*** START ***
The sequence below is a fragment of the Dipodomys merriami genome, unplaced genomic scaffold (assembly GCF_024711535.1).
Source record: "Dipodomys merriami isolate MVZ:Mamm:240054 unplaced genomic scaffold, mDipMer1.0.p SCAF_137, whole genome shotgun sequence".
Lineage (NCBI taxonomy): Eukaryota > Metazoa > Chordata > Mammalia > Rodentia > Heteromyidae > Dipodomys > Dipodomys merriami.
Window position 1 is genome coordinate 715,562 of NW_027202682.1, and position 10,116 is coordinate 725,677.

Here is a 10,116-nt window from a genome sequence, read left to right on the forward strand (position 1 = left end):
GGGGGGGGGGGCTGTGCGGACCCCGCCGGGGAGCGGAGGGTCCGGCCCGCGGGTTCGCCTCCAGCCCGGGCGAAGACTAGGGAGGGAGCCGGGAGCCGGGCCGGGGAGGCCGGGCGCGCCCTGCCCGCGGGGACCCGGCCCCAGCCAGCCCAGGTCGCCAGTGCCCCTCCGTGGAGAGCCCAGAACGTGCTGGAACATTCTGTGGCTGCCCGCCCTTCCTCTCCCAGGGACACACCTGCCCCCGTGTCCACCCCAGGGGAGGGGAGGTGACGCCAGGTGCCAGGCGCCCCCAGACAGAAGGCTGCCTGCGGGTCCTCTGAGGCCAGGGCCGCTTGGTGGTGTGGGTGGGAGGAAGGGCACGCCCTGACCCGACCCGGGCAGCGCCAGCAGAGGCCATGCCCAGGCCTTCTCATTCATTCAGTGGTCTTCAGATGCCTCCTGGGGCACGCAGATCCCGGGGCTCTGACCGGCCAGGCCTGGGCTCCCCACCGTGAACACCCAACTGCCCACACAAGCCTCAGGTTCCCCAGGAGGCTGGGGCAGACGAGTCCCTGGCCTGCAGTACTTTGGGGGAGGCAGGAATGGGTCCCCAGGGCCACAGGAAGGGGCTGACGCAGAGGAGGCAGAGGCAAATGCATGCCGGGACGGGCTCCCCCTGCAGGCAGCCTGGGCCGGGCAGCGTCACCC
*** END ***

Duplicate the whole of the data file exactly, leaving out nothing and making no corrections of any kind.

The sequence below is a fragment of the Dipodomys merriami genome, unplaced genomic scaffold (assembly GCF_024711535.1).
Source record: "Dipodomys merriami isolate MVZ:Mamm:240054 unplaced genomic scaffold, mDipMer1.0.p SCAF_137, whole genome shotgun sequence".
Lineage (NCBI taxonomy): Eukaryota > Metazoa > Chordata > Mammalia > Rodentia > Heteromyidae > Dipodomys > Dipodomys merriami.
Window position 1 is genome coordinate 715,562 of NW_027202682.1, and position 10,116 is coordinate 725,677.

Here is a 10,116-nt window from a genome sequence, read left to right on the forward strand (position 1 = left end):
GGGGGGGGGGGCTGTGCGGACCCCGCCGGGGAGCGGAGGGTCCGGCCCGCGGGTTCGCCTCCAGCCCGGGCGAAGACTAGGGAGGGAGCCGGGAGCCGGGCCGGGGAGGCCGGGCGCGCCCTGCCCGCGGGGACCCGGCCCCAGCCAGCCCAGGTCGCCAGTGCCCCTCCGTGGAGAGCCCAGAACGTGCTGGAACATTCTGTGGCTGCCCGCCCTTCCTCTCCCAGGGACACACCTGCCCCCGTGTCCACCCCAGGGGAGGGGAGGTGACGCCAGGTGCCAGGCGCCCCCAGACAGAAGGCTGCCTGCGGGTCCTCTGAGGCCAGGGCCGCTTGGTGGTGTGGGTGGGAGGAAGGGCACGCCCTGACCCGACCCGGGCAGCGCCAGCAGAGGCCATGCCCAGGCCTTCTCATTCATTCAGTGGTCTTCAGATGCCTCCTGGGGCACGCAGATCCCGGGGCTCTGACCGGCCAGGCCTGGGCTCCCCACCGTGAACACCCAACTGCCCACACAAGCCTCAGGTTCCCCAGGAGGCTGGGGCAGACGAGTCCCTGGCCTGCAGTACTTTGGGGGAGGCAGGAATGGGTCCCCAGGGCCACAGGAAGGGGCTGACGCAGAGGAGGCAGAGGCAAATGCATGCCGGGACGGGCTCCCCCTGCAGGCAGCCTGGGCCGGGCAGCGTCACCC